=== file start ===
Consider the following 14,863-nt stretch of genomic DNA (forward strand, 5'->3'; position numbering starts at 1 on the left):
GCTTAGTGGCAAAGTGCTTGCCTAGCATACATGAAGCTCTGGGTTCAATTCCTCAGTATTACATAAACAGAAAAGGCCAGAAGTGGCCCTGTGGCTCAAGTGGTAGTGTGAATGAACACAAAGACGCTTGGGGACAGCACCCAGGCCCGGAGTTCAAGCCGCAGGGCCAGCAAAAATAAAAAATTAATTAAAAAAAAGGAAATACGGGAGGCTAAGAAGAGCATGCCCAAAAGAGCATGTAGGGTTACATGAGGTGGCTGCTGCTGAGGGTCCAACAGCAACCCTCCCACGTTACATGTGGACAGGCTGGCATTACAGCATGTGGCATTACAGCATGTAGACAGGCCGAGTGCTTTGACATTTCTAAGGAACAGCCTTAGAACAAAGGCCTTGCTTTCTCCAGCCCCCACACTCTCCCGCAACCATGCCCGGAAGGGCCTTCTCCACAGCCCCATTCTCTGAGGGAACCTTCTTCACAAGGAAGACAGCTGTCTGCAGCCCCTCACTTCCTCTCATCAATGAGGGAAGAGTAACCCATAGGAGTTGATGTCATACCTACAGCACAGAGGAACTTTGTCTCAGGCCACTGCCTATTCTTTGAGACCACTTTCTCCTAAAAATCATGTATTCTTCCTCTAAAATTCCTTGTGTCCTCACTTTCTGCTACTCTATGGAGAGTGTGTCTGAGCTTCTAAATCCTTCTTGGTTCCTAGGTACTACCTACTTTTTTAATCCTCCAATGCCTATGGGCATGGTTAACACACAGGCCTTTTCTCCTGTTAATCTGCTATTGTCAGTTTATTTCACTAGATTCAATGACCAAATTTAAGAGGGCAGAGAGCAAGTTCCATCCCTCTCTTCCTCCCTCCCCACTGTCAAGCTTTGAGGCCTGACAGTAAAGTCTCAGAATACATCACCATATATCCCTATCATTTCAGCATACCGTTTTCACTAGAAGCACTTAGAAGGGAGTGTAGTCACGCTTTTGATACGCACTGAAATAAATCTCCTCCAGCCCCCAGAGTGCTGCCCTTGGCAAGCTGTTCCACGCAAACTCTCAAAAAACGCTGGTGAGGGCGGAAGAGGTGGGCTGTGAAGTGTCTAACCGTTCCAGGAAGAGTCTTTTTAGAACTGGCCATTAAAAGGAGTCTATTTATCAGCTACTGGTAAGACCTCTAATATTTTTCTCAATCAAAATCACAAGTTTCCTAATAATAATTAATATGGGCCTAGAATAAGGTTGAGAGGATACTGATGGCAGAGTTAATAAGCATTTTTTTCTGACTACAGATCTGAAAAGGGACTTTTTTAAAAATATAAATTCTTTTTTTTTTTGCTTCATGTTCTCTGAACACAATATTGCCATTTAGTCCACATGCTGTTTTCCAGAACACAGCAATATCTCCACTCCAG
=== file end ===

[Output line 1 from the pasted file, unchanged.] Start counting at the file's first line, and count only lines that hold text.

Consider the following 14,863-nt stretch of genomic DNA (forward strand, 5'->3'; position numbering starts at 1 on the left):